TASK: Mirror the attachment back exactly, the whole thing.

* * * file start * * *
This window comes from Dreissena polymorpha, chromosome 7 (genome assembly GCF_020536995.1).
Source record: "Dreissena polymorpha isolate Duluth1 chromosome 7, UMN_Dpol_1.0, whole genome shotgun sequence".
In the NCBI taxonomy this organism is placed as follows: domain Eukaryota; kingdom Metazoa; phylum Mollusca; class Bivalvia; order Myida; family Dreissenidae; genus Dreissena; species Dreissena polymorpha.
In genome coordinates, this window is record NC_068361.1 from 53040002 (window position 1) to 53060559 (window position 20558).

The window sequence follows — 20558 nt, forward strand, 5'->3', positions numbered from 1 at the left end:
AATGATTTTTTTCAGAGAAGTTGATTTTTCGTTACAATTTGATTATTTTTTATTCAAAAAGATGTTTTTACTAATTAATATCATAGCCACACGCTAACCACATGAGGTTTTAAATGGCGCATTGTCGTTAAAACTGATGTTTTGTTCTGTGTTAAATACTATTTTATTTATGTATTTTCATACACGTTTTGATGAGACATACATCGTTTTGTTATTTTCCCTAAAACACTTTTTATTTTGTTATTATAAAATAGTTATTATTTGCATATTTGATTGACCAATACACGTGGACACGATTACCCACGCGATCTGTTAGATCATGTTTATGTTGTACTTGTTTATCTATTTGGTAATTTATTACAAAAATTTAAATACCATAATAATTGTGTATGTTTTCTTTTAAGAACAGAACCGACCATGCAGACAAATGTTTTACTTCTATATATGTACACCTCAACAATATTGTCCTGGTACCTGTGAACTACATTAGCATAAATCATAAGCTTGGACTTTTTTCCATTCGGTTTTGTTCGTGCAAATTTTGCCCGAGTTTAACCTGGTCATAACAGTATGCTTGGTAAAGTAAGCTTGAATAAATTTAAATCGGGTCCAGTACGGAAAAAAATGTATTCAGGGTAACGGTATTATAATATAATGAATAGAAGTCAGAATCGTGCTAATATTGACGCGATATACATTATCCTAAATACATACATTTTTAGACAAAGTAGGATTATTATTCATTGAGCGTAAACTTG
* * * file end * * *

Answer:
This window comes from Dreissena polymorpha, chromosome 7 (genome assembly GCF_020536995.1).
Source record: "Dreissena polymorpha isolate Duluth1 chromosome 7, UMN_Dpol_1.0, whole genome shotgun sequence".
In the NCBI taxonomy this organism is placed as follows: domain Eukaryota; kingdom Metazoa; phylum Mollusca; class Bivalvia; order Myida; family Dreissenidae; genus Dreissena; species Dreissena polymorpha.
In genome coordinates, this window is record NC_068361.1 from 53040002 (window position 1) to 53060559 (window position 20558).

The window sequence follows — 20558 nt, forward strand, 5'->3', positions numbered from 1 at the left end:
AATGATTTTTTTCAGAGAAGTTGATTTTTCGTTACAATTTGATTATTTTTTATTCAAAAAGATGTTTTTACTAATTAATATCATAGCCACACGCTAACCACATGAGGTTTTAAATGGCGCATTGTCGTTAAAACTGATGTTTTGTTCTGTGTTAAATACTATTTTATTTATGTATTTTCATACACGTTTTGATGAGACATACATCGTTTTGTTATTTTCCCTAAAACACTTTTTATTTTGTTATTATAAAATAGTTATTATTTGCATATTTGATTGACCAATACACGTGGACACGATTACCCACGCGATCTGTTAGATCATGTTTATGTTGTACTTGTTTATCTATTTGGTAATTTATTACAAAAATTTAAATACCATAATAATTGTGTATGTTTTCTTTTAAGAACAGAACCGACCATGCAGACAAATGTTTTACTTCTATATATGTACACCTCAACAATATTGTCCTGGTACCTGTGAACTACATTAGCATAAATCATAAGCTTGGACTTTTTTCCATTCGGTTTTGTTCGTGCAAATTTTGCCCGAGTTTAACCTGGTCATAACAGTATGCTTGGTAAAGTAAGCTTGAATAAATTTAAATCGGGTCCAGTACGGAAAAAAATGTATTCAGGGTAACGGTATTATAATATAATGAATAGAAGTCAGAATCGTGCTAATATTGACGCGATATACATTATCCTAAATACATACATTTTTAGACAAAGTAGGATTATTATTCATTGAGCGTAAACTTG